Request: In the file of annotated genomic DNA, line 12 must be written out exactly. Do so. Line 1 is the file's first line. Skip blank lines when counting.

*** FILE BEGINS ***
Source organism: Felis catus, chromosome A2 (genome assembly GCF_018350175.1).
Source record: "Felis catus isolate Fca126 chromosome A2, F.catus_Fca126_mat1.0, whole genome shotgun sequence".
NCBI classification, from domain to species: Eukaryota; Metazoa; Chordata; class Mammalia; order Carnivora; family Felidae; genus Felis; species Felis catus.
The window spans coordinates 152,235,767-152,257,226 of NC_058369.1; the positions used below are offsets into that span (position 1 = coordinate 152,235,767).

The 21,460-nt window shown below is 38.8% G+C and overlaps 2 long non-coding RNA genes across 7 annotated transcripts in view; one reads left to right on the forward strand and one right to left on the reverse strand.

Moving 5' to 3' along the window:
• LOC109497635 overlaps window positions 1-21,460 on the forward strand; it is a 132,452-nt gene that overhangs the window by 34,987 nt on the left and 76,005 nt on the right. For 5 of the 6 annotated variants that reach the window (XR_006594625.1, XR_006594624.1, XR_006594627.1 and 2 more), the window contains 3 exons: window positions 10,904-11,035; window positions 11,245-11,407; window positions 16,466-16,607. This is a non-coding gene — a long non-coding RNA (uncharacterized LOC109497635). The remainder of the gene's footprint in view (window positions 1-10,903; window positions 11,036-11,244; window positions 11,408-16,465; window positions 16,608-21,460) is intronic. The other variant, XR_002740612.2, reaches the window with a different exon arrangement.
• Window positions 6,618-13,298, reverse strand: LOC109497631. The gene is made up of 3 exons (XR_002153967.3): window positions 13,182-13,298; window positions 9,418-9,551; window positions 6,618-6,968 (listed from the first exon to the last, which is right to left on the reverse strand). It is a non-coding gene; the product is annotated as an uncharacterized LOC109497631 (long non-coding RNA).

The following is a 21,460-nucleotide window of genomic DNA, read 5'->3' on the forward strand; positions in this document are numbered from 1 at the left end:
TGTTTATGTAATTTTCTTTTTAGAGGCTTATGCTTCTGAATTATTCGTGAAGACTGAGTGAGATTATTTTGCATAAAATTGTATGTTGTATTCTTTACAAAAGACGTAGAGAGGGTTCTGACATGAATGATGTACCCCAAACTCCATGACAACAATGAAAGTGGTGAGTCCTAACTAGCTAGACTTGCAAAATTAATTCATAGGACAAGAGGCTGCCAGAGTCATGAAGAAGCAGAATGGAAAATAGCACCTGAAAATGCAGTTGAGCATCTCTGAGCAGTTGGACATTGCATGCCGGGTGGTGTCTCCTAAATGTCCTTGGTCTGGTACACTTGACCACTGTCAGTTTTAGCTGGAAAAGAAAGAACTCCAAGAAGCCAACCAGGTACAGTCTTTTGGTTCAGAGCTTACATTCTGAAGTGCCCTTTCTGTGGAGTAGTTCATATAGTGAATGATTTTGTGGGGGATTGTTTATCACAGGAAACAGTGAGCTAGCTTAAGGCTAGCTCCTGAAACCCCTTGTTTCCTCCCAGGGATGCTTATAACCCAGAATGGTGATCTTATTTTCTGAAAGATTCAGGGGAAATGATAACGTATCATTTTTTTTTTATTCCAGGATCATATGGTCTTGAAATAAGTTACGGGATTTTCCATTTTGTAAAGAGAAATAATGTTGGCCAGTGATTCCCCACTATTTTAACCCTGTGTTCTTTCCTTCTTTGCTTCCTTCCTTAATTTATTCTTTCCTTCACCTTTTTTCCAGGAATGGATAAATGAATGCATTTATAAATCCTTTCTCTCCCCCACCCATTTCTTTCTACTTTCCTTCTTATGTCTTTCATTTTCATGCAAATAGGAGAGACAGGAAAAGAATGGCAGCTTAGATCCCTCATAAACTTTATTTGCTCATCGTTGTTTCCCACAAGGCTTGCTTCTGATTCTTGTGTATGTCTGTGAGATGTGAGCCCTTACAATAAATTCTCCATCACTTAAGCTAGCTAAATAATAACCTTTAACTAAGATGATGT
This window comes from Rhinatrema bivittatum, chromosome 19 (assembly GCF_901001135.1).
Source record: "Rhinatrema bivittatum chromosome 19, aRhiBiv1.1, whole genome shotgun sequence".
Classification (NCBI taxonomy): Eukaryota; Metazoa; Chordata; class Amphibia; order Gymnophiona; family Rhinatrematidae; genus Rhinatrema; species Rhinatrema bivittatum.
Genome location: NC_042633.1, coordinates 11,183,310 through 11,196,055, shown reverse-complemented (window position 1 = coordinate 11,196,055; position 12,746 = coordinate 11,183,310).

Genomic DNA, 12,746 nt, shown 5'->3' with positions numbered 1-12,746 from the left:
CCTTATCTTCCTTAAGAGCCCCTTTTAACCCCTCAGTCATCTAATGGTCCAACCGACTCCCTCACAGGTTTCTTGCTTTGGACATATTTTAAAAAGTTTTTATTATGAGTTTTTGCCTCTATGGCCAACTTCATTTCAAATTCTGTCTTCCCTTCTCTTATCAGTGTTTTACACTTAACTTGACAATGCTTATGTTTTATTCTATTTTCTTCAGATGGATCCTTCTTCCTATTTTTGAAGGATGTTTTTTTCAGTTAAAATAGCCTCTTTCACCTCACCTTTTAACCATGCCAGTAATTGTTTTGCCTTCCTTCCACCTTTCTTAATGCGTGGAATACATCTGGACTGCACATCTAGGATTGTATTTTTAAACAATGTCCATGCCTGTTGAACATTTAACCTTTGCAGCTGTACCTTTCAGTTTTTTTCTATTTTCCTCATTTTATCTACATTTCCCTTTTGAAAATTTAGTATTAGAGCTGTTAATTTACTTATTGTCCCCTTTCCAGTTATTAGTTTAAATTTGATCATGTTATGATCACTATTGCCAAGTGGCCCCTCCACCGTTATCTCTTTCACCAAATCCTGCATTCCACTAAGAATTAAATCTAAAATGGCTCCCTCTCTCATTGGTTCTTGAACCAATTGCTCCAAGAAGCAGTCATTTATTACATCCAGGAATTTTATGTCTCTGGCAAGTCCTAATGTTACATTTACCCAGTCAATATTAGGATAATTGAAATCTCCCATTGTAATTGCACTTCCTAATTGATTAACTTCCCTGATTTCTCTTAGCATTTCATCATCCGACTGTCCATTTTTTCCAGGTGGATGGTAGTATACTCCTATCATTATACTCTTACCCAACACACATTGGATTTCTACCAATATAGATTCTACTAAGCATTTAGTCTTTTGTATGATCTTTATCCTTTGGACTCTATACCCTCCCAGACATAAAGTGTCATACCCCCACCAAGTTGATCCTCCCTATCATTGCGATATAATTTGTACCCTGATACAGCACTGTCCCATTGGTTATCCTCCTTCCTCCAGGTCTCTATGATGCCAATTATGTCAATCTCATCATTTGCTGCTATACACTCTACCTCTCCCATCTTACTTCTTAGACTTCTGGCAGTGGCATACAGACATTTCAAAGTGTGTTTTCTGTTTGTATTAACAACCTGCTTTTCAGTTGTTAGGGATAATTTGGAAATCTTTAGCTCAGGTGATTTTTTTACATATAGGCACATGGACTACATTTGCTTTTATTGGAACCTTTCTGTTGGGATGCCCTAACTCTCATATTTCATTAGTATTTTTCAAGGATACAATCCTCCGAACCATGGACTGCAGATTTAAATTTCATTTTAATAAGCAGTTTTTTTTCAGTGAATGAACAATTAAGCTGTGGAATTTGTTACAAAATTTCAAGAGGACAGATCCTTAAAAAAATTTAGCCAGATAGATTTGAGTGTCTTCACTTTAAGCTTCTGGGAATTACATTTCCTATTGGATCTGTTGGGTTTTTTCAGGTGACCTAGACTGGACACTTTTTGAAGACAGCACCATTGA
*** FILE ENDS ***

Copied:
Source record: "Rhinatrema bivittatum chromosome 19, aRhiBiv1.1, whole genome shotgun sequence".